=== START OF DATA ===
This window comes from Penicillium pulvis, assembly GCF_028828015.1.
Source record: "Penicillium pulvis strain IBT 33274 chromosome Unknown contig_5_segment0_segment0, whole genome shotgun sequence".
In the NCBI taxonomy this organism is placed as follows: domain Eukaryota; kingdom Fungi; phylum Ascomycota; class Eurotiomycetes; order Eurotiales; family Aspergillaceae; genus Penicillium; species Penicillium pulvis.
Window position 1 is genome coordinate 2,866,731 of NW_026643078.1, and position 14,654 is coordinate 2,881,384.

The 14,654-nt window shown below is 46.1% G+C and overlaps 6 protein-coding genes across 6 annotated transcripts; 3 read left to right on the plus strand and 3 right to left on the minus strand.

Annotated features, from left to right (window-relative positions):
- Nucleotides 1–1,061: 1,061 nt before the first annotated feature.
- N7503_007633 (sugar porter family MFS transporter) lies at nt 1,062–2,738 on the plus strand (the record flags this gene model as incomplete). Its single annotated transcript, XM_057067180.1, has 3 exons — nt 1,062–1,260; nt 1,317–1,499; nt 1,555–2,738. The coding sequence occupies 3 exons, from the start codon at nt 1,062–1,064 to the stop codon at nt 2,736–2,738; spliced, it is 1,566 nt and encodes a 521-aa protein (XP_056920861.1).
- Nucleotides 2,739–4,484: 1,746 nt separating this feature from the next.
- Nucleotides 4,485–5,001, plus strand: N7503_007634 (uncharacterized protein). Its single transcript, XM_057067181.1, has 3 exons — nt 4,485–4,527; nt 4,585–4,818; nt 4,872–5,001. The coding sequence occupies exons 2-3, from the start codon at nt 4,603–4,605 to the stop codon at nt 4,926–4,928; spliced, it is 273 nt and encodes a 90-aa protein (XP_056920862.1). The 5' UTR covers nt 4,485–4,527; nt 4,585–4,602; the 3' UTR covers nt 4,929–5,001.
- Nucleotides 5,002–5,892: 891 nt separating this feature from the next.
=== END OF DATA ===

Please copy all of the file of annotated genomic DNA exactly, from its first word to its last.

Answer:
This window comes from Penicillium pulvis, assembly GCF_028828015.1.
Source record: "Penicillium pulvis strain IBT 33274 chromosome Unknown contig_5_segment0_segment0, whole genome shotgun sequence".
In the NCBI taxonomy this organism is placed as follows: domain Eukaryota; kingdom Fungi; phylum Ascomycota; class Eurotiomycetes; order Eurotiales; family Aspergillaceae; genus Penicillium; species Penicillium pulvis.
Window position 1 is genome coordinate 2,866,731 of NW_026643078.1, and position 14,654 is coordinate 2,881,384.

The 14,654-nt window shown below is 46.1% G+C and overlaps 6 protein-coding genes across 6 annotated transcripts; 3 read left to right on the plus strand and 3 right to left on the minus strand.

Annotated features, from left to right (window-relative positions):
- Nucleotides 1–1,061: 1,061 nt before the first annotated feature.
- N7503_007633 (sugar porter family MFS transporter) lies at nt 1,062–2,738 on the plus strand (the record flags this gene model as incomplete). Its single annotated transcript, XM_057067180.1, has 3 exons — nt 1,062–1,260; nt 1,317–1,499; nt 1,555–2,738. The coding sequence occupies 3 exons, from the start codon at nt 1,062–1,064 to the stop codon at nt 2,736–2,738; spliced, it is 1,566 nt and encodes a 521-aa protein (XP_056920861.1).
- Nucleotides 2,739–4,484: 1,746 nt separating this feature from the next.
- Nucleotides 4,485–5,001, plus strand: N7503_007634 (uncharacterized protein). Its single transcript, XM_057067181.1, has 3 exons — nt 4,485–4,527; nt 4,585–4,818; nt 4,872–5,001. The coding sequence occupies exons 2-3, from the start codon at nt 4,603–4,605 to the stop codon at nt 4,926–4,928; spliced, it is 273 nt and encodes a 90-aa protein (XP_056920862.1). The 5' UTR covers nt 4,485–4,527; nt 4,585–4,602; the 3' UTR covers nt 4,929–5,001.
- Nucleotides 5,002–5,892: 891 nt separating this feature from the next.